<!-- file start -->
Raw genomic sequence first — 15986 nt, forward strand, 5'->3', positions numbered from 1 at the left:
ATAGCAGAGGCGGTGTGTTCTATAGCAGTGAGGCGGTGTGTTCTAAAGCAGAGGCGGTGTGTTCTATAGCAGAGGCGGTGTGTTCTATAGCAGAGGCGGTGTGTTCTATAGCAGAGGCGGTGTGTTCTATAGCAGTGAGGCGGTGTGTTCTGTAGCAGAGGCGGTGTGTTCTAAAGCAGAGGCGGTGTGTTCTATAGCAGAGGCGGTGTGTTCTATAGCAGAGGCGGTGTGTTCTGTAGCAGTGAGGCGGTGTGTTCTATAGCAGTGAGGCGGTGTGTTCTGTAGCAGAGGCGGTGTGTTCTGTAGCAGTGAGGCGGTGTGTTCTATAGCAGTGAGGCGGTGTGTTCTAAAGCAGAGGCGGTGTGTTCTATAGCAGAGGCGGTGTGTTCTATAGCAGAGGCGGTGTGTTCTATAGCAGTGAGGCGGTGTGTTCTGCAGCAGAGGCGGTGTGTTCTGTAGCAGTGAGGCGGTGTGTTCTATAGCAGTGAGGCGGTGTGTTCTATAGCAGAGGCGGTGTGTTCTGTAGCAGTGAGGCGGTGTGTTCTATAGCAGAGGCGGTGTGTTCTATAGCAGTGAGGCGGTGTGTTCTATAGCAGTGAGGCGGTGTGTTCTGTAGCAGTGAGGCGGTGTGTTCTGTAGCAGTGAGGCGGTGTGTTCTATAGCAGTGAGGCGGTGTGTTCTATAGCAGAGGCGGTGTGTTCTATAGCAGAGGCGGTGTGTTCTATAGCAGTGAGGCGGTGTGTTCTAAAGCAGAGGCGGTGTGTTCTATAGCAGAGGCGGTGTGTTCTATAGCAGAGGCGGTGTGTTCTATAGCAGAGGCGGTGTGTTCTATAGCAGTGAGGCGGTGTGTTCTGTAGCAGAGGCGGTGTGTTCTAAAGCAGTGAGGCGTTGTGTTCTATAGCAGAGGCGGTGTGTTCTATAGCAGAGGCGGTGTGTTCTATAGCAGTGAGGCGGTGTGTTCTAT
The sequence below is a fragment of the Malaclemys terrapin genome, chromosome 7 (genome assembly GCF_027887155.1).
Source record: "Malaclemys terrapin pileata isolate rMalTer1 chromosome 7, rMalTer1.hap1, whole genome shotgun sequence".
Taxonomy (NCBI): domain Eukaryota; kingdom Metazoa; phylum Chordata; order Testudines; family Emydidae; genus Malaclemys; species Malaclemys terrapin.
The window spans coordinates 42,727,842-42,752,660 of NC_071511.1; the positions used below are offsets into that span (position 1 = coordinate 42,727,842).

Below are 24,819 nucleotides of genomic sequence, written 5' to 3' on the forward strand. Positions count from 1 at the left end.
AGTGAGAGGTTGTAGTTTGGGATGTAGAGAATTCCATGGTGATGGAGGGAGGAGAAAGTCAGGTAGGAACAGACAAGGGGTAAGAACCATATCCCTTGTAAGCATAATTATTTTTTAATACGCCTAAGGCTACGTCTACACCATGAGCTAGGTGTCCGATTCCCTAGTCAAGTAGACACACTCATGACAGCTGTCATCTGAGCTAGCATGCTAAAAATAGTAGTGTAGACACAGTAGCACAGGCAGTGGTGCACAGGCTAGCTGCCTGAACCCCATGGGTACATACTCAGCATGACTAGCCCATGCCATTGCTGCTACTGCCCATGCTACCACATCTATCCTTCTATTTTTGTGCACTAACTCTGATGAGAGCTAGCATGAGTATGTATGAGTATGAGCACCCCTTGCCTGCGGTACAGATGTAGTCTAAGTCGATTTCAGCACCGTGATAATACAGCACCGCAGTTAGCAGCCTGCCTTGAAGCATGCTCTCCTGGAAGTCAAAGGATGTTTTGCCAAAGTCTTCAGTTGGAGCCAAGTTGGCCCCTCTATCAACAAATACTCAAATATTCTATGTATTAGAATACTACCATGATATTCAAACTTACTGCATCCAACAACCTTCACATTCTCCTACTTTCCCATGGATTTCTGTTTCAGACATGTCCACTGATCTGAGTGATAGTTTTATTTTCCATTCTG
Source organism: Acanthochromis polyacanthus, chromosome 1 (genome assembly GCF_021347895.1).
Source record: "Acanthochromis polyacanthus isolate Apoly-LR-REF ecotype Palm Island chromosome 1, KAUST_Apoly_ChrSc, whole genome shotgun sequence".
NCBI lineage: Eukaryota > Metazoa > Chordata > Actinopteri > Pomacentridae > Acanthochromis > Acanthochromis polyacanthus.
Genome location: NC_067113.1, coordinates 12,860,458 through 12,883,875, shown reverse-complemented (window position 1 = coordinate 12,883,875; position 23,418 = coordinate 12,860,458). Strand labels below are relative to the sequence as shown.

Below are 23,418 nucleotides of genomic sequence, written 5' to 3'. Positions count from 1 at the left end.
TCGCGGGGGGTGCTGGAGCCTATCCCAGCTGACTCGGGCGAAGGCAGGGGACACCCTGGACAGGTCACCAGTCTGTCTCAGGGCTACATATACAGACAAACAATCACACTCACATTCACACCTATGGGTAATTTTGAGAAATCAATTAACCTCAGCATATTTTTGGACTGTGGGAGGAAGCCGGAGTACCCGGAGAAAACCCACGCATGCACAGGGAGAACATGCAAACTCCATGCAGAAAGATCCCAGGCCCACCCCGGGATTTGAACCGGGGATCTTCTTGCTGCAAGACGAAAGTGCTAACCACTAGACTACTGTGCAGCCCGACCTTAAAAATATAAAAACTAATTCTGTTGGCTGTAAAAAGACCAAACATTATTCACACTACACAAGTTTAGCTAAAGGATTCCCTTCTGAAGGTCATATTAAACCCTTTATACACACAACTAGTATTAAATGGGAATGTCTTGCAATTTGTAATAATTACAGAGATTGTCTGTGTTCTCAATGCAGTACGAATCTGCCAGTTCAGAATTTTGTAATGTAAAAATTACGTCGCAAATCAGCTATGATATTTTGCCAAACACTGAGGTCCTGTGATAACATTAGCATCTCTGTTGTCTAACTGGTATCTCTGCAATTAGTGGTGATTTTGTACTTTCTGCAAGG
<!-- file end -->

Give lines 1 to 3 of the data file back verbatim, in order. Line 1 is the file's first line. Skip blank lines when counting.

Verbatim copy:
Raw genomic sequence first — 15986 nt, forward strand, 5'->3', positions numbered from 1 at the left:
ATAGCAGAGGCGGTGTGTTCTATAGCAGTGAGGCGGTGTGTTCTAAAGCAGAGGCGGTGTGTTCTATAGCAGAGGCGGTGTGTTCTATAGCAGAGGCGGTGTGTTCTATAGCAGAGGCGGTGTGTTCTATAGCAGTGAGGCGGTGTGTTCTGTAGCAGAGGCGGTGTGTTCTAAAGCAGAGGCGGTGTGTTCTATAGCAGAGGCGGTGTGTTCTATAGCAGAGGCGGTGTGTTCTGTAGCAGTGAGGCGGTGTGTTCTATAGCAGTGAGGCGGTGTGTTCTGTAGCAGAGGCGGTGTGTTCTGTAGCAGTGAGGCGGTGTGTTCTATAGCAGTGAGGCGGTGTGTTCTAAAGCAGAGGCGGTGTGTTCTATAGCAGAGGCGGTGTGTTCTATAGCAGAGGCGGTGTGTTCTATAGCAGTGAGGCGGTGTGTTCTGCAGCAGAGGCGGTGTGTTCTGTAGCAGTGAGGCGGTGTGTTCTATAGCAGTGAGGCGGTGTGTTCTATAGCAGAGGCGGTGTGTTCTGTAGCAGTGAGGCGGTGTGTTCTATAGCAGAGGCGGTGTGTTCTATAGCAGTGAGGCGGTGTGTTCTATAGCAGTGAGGCGGTGTGTTCTGTAGCAGTGAGGCGGTGTGTTCTGTAGCAGTGAGGCGGTGTGTTCTATAGCAGTGAGGCGGTGTGTTCTATAGCAGAGGCGGTGTGTTCTATAGCAGAGGCGGTGTGTTCTATAGCAGTGAGGCGGTGTGTTCTAAAGCAGAGGCGGTGTGTTCTATAGCAGAGGCGGTGTGTTCTATAGCAGAGGCGGTGTGTTCTATAGCAGAGGCGGTGTGTTCTATAGCAGTGAGGCGGTGTGTTCTGTAGCAGAGGCGGTGTGTTCTAAAGCAGTGAGGCGTTGTGTTCTATAGCAGAGGCGGTGTGTTCTATAGCAGAGGCGGTGTGTTCTATAGCAGTGAGGCGGTGTGTTCTAT
The sequence below is a fragment of the Malaclemys terrapin genome, chromosome 7 (genome assembly GCF_027887155.1).